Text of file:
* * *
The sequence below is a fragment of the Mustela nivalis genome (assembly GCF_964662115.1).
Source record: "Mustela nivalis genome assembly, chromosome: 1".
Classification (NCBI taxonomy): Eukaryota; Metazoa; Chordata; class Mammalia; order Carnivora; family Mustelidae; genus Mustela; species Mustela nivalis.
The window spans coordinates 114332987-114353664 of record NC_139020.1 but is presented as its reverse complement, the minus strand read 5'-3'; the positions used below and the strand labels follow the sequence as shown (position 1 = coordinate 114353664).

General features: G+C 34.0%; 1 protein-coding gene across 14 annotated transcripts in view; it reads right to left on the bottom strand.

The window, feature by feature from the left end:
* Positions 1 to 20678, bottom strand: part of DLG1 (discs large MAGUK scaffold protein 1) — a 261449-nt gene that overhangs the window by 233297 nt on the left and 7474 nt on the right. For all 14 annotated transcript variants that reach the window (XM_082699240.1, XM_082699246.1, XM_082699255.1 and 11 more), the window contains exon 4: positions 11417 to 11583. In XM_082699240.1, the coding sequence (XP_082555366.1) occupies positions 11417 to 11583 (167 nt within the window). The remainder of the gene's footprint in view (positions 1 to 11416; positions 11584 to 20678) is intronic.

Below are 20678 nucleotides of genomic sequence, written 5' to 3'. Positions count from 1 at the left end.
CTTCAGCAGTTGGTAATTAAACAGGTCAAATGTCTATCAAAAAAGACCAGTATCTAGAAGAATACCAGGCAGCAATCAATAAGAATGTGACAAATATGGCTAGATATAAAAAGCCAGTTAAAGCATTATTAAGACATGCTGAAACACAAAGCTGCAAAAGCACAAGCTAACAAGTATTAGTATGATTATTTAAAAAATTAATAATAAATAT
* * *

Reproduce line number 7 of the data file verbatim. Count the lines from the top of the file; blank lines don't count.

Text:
* Positions 1 to 20678, bottom strand: part of DLG1 (discs large MAGUK scaffold protein 1) — a 261449-nt gene that overhangs the window by 233297 nt on the left and 7474 nt on the right. For all 14 annotated transcript variants that reach the window (XM_082699240.1, XM_082699246.1, XM_082699255.1 and 11 more), the window contains exon 4: positions 11417 to 11583. In XM_082699240.1, the coding sequence (XP_082555366.1) occupies positions 11417 to 11583 (167 nt within the window). The remainder of the gene's footprint in view (positions 1 to 11416; positions 11584 to 20678) is intronic.